Mass transport between blood and the arterial wall, and within the wall itself, plays important roles in the maintenance of the wall tissue, which can be up to thick but is largely avascular. For example, smooth muscle cells within the wall require delivery of small solutes such as oxygen, ions, glucose, and amino acids, and macromolecules such as growth factors and lipoproteins. Imbalances in the transport of such molecules, and particularly in the transport of lipoproteins, have been implicated in the development of atherosclerosis, the underlying cause of most heart attacks and strokes, which is characterized in its early stages by the deposition of lipids within the inner layers of the wall. Supporting this view, areas of the wall prone to atherosclerosis are characterized by an enhanced uptake of macromolecules from plasma.1 Mass transport is also key to the delivery of drugs to the arterial media, including the antiproliferative drugs released by drug-eluting stents and drugs to control vascular diameter and stiffness through an influence on smooth muscle tone. Consequently, the transport of plasma-borne molecules into and within the arterial wall has been intensively studied, both experimentally and theoretically, over the past half-century.2 Studying the diffusion and distribution of macromolecules has generally involved the use of radioactive or fluorescent labels. Much attention has focused on the transport of low density lipoproteins (LDL),3, 4, 5, 6, 7 serum albumin,8, 9 and horseradish peroxidase.10, 11 Similar methods have been used to study the transport and distribution of drugs in the wall.12, 13, 14, 15, 16, 17
In the present study, we show that arterial wall mass transport can be studied ex vivo by Fourier transform infrared (FTIR) spectroscopic imaging using an attenuated total reflection (ATR) approach. No dyes or labels are required since the FTIR spectrum contains the signatures of vibrational modes involving specific functionalities of a molecule. A focal plane array (FPA) detector is combined with an FTIR spectrometer to obtain FTIR spectroscopic images using different ATR accessories.18, 19, 20, 21 Thousands of infrared absorption spectra are acquired simultaneously from different locations along a specimen surface; the sample depth probed by ATR–FTIR imaging is restricted to a few micrometers from the surface of the specimen in contact with the ATR crystal. The distribution of different constituents within a sample can be obtained by analyzing the acquired spectral dataset for different bands in the mid-IR region: qualitative analysis of the FTIR spectrum gives information about the state and environment of the molecule, whereas quantitative analysis through the Beer-Lambert law can be performed by assessing the integrated absorbance of the bands. Studying samples containing water or in contact with aqueous solutions can be challenging because of the absorption of infrared radiation by water. However, we have recently demonstrated the applicability of ATR–FTIR imaging to the study of pharmaceutical and biomedical samples in contact with water and imaged the distribution of water within atherosclerotic rabbit abdominal aorta.20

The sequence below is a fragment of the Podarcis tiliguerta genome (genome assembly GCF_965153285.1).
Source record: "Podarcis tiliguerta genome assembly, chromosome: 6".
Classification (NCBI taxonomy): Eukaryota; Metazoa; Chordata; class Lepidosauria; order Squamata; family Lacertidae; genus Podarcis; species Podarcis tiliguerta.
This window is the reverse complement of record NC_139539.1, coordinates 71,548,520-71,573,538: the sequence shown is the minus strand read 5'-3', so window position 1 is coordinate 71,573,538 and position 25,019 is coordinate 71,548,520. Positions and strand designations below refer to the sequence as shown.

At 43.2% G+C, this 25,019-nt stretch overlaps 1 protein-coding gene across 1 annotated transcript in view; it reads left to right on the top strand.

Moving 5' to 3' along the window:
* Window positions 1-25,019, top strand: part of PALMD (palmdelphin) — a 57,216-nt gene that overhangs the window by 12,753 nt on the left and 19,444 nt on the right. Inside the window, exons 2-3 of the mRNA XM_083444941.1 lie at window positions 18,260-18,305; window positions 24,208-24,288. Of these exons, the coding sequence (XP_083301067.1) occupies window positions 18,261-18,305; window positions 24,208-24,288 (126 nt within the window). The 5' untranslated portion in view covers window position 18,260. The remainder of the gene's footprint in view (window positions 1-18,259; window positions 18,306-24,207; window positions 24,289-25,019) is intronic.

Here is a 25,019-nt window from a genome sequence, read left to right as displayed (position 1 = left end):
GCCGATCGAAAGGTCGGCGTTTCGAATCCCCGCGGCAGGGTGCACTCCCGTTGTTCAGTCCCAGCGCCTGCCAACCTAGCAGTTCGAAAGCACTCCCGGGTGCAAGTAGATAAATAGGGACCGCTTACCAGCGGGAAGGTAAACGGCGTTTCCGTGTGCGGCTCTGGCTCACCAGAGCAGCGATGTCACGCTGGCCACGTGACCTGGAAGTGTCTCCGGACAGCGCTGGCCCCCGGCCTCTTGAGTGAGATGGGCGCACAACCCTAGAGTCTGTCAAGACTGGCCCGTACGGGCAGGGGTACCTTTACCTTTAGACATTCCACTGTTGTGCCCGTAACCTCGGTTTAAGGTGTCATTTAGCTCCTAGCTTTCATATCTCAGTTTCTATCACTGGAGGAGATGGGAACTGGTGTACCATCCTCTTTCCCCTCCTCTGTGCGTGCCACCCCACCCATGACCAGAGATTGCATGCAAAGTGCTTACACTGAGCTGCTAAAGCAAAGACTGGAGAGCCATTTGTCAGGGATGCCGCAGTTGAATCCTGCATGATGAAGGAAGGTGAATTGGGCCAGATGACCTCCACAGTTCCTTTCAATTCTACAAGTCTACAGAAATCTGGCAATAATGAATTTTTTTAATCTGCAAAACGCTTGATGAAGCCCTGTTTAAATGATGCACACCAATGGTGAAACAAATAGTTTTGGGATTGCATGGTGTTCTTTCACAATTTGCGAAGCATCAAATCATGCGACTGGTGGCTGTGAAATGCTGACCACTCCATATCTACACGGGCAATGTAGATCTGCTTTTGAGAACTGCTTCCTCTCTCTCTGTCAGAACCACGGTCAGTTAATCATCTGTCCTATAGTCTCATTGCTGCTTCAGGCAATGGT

Chemical specificity is the major advantage of this analytical tool, allowing a broad range of applications in different fields.22, 23, 24, 25, 26, 27, 28, 29, 30, 31 The high speed of acquisition offered by the FPA detector is also valuable, enabling kinetic (e.g., pharmacokinetic) properties of different materials to be determined and allowing the study of permeation, diffusion, and dissolution.32, 33, 34, 35, 36 The use of ATR–FTIR imaging to study dynamic properties of biomedical systems (e.g., drug release and sorption) is a rapidly developing area with applications ranging from organs, namely skin,24 hair,37 to tablet dissolution.32, 35, 38
In our previous work, micro ATR–FTIR spectroscopic imaging was applied to histological sections of the thoracic aorta of cholesterol-fed rabbit in order to map the chemical composition and location in the wall of experimental atherosclerosis and, in particular, to examine the effects of age and dietary L-arginine on lesions around branch ostia.39, 40 Here, we demonstrate that imaging such sections while applying model drugs or albumin to their endothelial surface allows a temporal series of concentration profiles across the wall to be obtained, without the need for radioactive or fluorescent labels. Moreover, spectroscopic imaging in conjunction with multivariate analysis allows simultaneous observation of the distribution, and hence transport, of at least two biomolecules simultaneously.
Materials and Methods
Benzyl nicotinate ( pure) was obtained from Sigma-Aldrich, ibuprofen from Whitehall International, and bovine serum albumin (fatty acid free) from First Link.
Benzyl nicotinate, poorly soluble in aqueous media, was dissolved in Ringer’s solution (composition in g/L: NaCl, 9.0; KCl, 0.2; , 0.2; , 0.1) at the saturation limit, and the resulting solution was used. Albumin 6% (w/w) was dissolved in phosphate buffered saline (PBS; 0.15M, pH 7.4). Ibuprofen, also sparingly soluble in water, was added to the albumin solution; the supernatant of the drug-saturated solution was used.
Animal procedures complied with the Animals (Scientific Procedures) Act 1986. Immature ( old) male New Zealand white rabbits (HSDIF strain, Harlan) were used in this study. They were housed at under a light cycle and fed per day of normal chow (9603 TRB Rabbit; Harlan Teklad, Bicester, UK) supplemented for with 1% (w/w) cholesterol (Sigma). The cholesterol was added in ether (inhibitor-free spectrophotometer grade, Sigma), which was then evaporated.
Each rabbit was sacrificed with an overdose of pentobarbital (Euthatal, Rhône Mérieux, iv), and the descending aorta was excised after fixation in situ at physiological pressure for with 10% neutral buffered formalin. A segment of thoracic aorta containing the third pair of intercostal branches was post-fixed for at least in further formalin solution and then opened along the ventral wall. The segment was immersed in a sucrose solution overnight to inhibit the subsequent formation of ice crystals, before being embedded in Bright cryo-m-bed (Bright Instruments, Huntingdon, UK) and frozen. Longitudinal sections thick were cut in a cryostat and mounted on standard microscope slides.